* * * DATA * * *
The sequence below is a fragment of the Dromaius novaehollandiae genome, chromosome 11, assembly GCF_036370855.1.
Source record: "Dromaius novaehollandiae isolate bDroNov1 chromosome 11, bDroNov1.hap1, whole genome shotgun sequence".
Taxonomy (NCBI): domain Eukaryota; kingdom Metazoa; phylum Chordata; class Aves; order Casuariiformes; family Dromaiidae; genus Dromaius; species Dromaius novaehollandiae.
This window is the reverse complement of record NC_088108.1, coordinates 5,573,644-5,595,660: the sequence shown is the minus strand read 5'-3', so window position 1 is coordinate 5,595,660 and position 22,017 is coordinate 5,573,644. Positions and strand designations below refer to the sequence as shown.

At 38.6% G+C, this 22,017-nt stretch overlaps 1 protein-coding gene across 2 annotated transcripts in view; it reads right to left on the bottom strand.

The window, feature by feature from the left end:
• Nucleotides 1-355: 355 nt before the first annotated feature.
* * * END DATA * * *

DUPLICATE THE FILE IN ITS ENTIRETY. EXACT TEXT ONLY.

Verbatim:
The sequence below is a fragment of the Dromaius novaehollandiae genome, chromosome 11, assembly GCF_036370855.1.
Source record: "Dromaius novaehollandiae isolate bDroNov1 chromosome 11, bDroNov1.hap1, whole genome shotgun sequence".
Taxonomy (NCBI): domain Eukaryota; kingdom Metazoa; phylum Chordata; class Aves; order Casuariiformes; family Dromaiidae; genus Dromaius; species Dromaius novaehollandiae.
This window is the reverse complement of record NC_088108.1, coordinates 5,573,644-5,595,660: the sequence shown is the minus strand read 5'-3', so window position 1 is coordinate 5,595,660 and position 22,017 is coordinate 5,573,644. Positions and strand designations below refer to the sequence as shown.

At 38.6% G+C, this 22,017-nt stretch overlaps 1 protein-coding gene across 2 annotated transcripts in view; it reads right to left on the bottom strand.

The window, feature by feature from the left end:
• Nucleotides 1-355: 355 nt before the first annotated feature.